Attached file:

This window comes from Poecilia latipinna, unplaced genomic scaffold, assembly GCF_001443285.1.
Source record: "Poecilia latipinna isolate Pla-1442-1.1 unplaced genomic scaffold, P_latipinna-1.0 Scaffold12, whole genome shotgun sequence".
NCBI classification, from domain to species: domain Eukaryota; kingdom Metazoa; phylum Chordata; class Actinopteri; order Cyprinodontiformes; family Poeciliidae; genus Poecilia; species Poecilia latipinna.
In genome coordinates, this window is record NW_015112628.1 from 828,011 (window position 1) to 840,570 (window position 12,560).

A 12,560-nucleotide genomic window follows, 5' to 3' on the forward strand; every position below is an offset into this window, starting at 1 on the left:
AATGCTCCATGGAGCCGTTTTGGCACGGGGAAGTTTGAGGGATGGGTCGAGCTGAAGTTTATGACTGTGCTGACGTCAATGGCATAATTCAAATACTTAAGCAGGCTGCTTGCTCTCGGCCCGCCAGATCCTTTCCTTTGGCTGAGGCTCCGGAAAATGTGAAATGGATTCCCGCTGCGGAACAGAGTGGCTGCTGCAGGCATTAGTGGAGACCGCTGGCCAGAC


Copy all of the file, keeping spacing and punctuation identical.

This window comes from Poecilia latipinna, unplaced genomic scaffold, assembly GCF_001443285.1.
Source record: "Poecilia latipinna isolate Pla-1442-1.1 unplaced genomic scaffold, P_latipinna-1.0 Scaffold12, whole genome shotgun sequence".
NCBI classification, from domain to species: domain Eukaryota; kingdom Metazoa; phylum Chordata; class Actinopteri; order Cyprinodontiformes; family Poeciliidae; genus Poecilia; species Poecilia latipinna.
In genome coordinates, this window is record NW_015112628.1 from 828,011 (window position 1) to 840,570 (window position 12,560).

A 12,560-nucleotide genomic window follows, 5' to 3' on the forward strand; every position below is an offset into this window, starting at 1 on the left:
AATGCTCCATGGAGCCGTTTTGGCACGGGGAAGTTTGAGGGATGGGTCGAGCTGAAGTTTATGACTGTGCTGACGTCAATGGCATAATTCAAATACTTAAGCAGGCTGCTTGCTCTCGGCCCGCCAGATCCTTTCCTTTGGCTGAGGCTCCGGAAAATGTGAAATGGATTCCCGCTGCGGAACAGAGTGGCTGCTGCAGGCATTAGTGGAGACCGCTGGCCAGAC